Burgundy' by which name they are still referred to.

 

French grape varieties grown in the Middle Ages included Granache, Cabernet

Franc, Cabernet Sauvignon and Merlot along with Pinot Noir, Pinot Blanc,

Chardonnay and Gamay.  The last four being some of the most ancient

varieties.

 

For more authenticity, and if you can afford them, you might try wines from

Le Romanee-Conti or Le Mussigny.  These two vineyards are among a handful that

still grow there vines on native stock instead of getting their grapes off

from vines that have been grafted onto phylloxera resistant American root

stock. I would remind you that, contrary to popular opinion, the stock in no

way has any affect whatsoever on the vines that are grafted onto them other

than providing protection from phylloxera.  Taste, flavor or the resulting

wine is the same as those vines growing on native stock.

 

Ras

 

 

Date: Tue, 29 Dec 1998 23:50:47 -0500

From: Marilyn Traber <margali at 99main.com>

Subject: Re: SC - gingerbrede

 

Max was by tonight and was very pleased to get the brewing recipes,

and he concurs that the oak leaf brew was something to fake out oak cask aging

for a wine.

.

margali

 

gwin dail derw - oak leaf wine

for each gallon:

a quantity of clean brown withered oak leaves gathered from the tree on a dry

day, bruised piece of whole giger, 4 lbs white sugar, 1 lb chopped rasins,

1/2 oz yeast

 

place the leaves in a china or earthenware vessel and pour sufficient boiling

water over them to cover. infuse for 4-5 days, then strain off through muslin.

 

Boil this liquid, adding a piece of bruised ginger and 4 lbs of sugar. After 20

minutes boiling, allow to cool to luke warm and return to the earthenware

vessel. Now add the 1 lb of chopped rasins and 1/2 oz yeast.Cover well and

allow to ferment for 16 days, then strain and bottle.

 

The wine will be ready to drink in three months but improves with keeping.

 

 

Date: Wed, 30 Dec 1998 09:20:46 -0500

From: Philip & Susan Troy <troy at asan.com>

Subject: Re: SC - gingerbrede

 

Marilyn Traber wrote:

> Max was by tonight and was very pleased to get the brewing recipes,

> and he concurs that the oak leaf brew was something to fake out oak cask aging

> for a wine.

> margali

 

Oak leaves may also have been added to provide tannin as a yeast

nutrient. You still occasionally find it being added in pure form to

modern mead recipes.

 

Markham's Strong Ale recipe calls for leafy oak branches to be added at

the end, while the wort is still hot, IIRC. It certainly does give the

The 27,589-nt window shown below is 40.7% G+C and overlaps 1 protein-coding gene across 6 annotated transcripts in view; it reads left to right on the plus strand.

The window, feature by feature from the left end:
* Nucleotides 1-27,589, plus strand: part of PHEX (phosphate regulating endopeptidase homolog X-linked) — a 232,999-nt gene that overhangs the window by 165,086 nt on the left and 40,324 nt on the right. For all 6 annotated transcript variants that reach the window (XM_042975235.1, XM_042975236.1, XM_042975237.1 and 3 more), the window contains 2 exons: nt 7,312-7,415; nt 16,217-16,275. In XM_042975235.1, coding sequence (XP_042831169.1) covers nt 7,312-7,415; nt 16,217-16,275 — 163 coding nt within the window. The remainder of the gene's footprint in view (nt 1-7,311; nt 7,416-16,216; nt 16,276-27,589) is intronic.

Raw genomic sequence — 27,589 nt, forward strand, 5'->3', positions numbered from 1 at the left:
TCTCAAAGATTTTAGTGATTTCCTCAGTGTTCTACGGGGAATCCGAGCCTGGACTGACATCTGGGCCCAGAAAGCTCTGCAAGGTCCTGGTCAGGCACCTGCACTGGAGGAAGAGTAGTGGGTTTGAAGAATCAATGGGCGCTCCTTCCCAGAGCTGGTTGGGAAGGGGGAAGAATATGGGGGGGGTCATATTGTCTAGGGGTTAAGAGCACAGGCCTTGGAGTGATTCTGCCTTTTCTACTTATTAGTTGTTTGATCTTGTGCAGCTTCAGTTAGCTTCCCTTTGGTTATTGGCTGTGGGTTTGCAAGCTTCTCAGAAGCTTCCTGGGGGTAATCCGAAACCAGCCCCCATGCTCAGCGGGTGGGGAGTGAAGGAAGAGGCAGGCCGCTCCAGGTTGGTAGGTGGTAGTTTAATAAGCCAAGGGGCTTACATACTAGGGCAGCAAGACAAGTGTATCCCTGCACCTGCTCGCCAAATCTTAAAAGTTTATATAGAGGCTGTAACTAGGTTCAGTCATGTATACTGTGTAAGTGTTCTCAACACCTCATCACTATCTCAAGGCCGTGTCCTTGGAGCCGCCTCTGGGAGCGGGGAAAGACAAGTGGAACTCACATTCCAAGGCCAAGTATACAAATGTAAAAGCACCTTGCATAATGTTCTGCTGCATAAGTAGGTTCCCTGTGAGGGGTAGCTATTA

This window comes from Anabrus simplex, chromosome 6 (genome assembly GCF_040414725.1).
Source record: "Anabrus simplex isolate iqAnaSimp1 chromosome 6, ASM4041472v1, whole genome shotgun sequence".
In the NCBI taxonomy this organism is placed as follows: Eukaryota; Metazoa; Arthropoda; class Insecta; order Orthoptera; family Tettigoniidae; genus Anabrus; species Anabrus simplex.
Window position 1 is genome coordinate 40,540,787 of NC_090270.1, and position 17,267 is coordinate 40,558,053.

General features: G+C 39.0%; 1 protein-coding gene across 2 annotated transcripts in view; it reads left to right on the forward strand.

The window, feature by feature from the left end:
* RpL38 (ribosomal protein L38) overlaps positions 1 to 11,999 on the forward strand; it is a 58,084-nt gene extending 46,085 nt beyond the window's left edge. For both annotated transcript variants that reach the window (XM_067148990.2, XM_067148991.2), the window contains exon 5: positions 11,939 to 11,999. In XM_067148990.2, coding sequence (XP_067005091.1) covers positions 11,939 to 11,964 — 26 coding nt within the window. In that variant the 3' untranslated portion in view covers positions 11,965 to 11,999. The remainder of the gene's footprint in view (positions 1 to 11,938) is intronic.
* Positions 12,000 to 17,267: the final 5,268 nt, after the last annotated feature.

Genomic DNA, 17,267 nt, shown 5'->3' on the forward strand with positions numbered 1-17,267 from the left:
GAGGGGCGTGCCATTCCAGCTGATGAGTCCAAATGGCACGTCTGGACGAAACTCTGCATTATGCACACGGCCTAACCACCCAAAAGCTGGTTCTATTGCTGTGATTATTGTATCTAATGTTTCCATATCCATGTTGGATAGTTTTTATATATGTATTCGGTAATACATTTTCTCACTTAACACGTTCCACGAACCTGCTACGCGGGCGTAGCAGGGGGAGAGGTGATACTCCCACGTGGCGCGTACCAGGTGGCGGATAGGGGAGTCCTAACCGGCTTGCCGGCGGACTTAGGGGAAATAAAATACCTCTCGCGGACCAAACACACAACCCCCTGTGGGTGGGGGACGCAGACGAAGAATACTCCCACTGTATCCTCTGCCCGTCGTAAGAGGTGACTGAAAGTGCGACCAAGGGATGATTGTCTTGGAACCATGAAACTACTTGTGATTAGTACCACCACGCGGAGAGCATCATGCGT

stuff an oaky flavor, but it's not necessarily the specific effect they

were after, if you know what I mean.

 

Adamantius

 

 

Date: Wed, 30 Dec 1998 15:41:53 EST

From: melc2newton at juno.com

Subject: Oak leaf wine (was Re: SC - gingerbrede)

 

On Tue, 29 Dec 1998 23:50:47 -0500 Marilyn Traber <margali at 99main.com> writes:

>Max was by tonight and was very pleased to get the brewing recipes,

>and he concurs that the oak leaf brew was something to fake out oak cask aging

>for a wine.

>margali

 

>gwin dail derw - oak leaf wine

>for each gallon:

>a quantity of clean brown withered oak leaves gathered from the tree on a dry

>day, bruised piece of whole giger, 4 lbs white sugar, 1 lb chopped rasins, 1/2

>oz yeast

 

Well, this is curious! the Oak leaf recipe I have calls for new oak

leaves, not bigger than a squirrel's ear, and no rasins!?! Mine is from

_Beer and Wines of Old New England_, Where did Max find his?

I used a quart of squirrel's sized oak leaves, and steeped, as for tea,

and then added 2 1/2 lbs of clover honey ( the recipe called for 2 lbs of

sugar, but I thought a oak leaf mead would be more interesting), for a

gallon's worth. I think the yeast I used was a wine yeast; I'd have to go

find my brewing notebook to find out which one, tho'.  Since it was a

mead, rather than a wine, I'm waiting a year, before I try it .

 

Beatrix

Oakheart/Calontir

Springfield, Mo

 

 

Date: Sun, 07 Feb 1999 18:24:26 -0500

From: capriest at cs.vassar.edu (Carolyn Priest-Dorman)

To: sca-arts at raven.cc.ukans.edu

Subject: Re: liquers/cordials

 

>Does anybody have a source for period liquer/cordial recipes?

>Morgaine of Glastonbury

 

|   AUTHOR: Arnaldus, de Villanova, d. 1311.

|   TITLE: The earliest printed book on wine,

|   PLACE: New York,

|PUBLISHER: Schuman's,

|     YEAR: 1943

| PUB TYPE: Book

|   FORMAT: 44 p., facsim. ([30] p.), incl. front. (port.) 1 col. illus. 26

|           cm.

|   NOTES: Translation and facsimile of Der tractat Arnoldi de Noua villa,

|           von bewarug vn beraitug der wein, 1478, Wilhelm von Hirnkofen's

|           version of the Tractatus de vinis.

|           "Limited to three hundred and fifty copies."

| SUBJECT: Wine and wine making.

|           Wine -- Therapeutic use.

|   OTHER: Hirnkofen, Wilhelm von, called Renwart, fl.1478, tr.

 

The reference, Arnaldus of Villanova's book about wines and

winemaking, also contains several medicinal cordial recipes.  Mainly they

involve steeping herbs in wine for various health reasons.  There are no

SCA-style sweet cordials in the book, but there is one that I'm very fond

of, called something like "wine that's good for the whole body."  It's wine

boiled with sugar, rose water, and some spices, and you're supposed to drink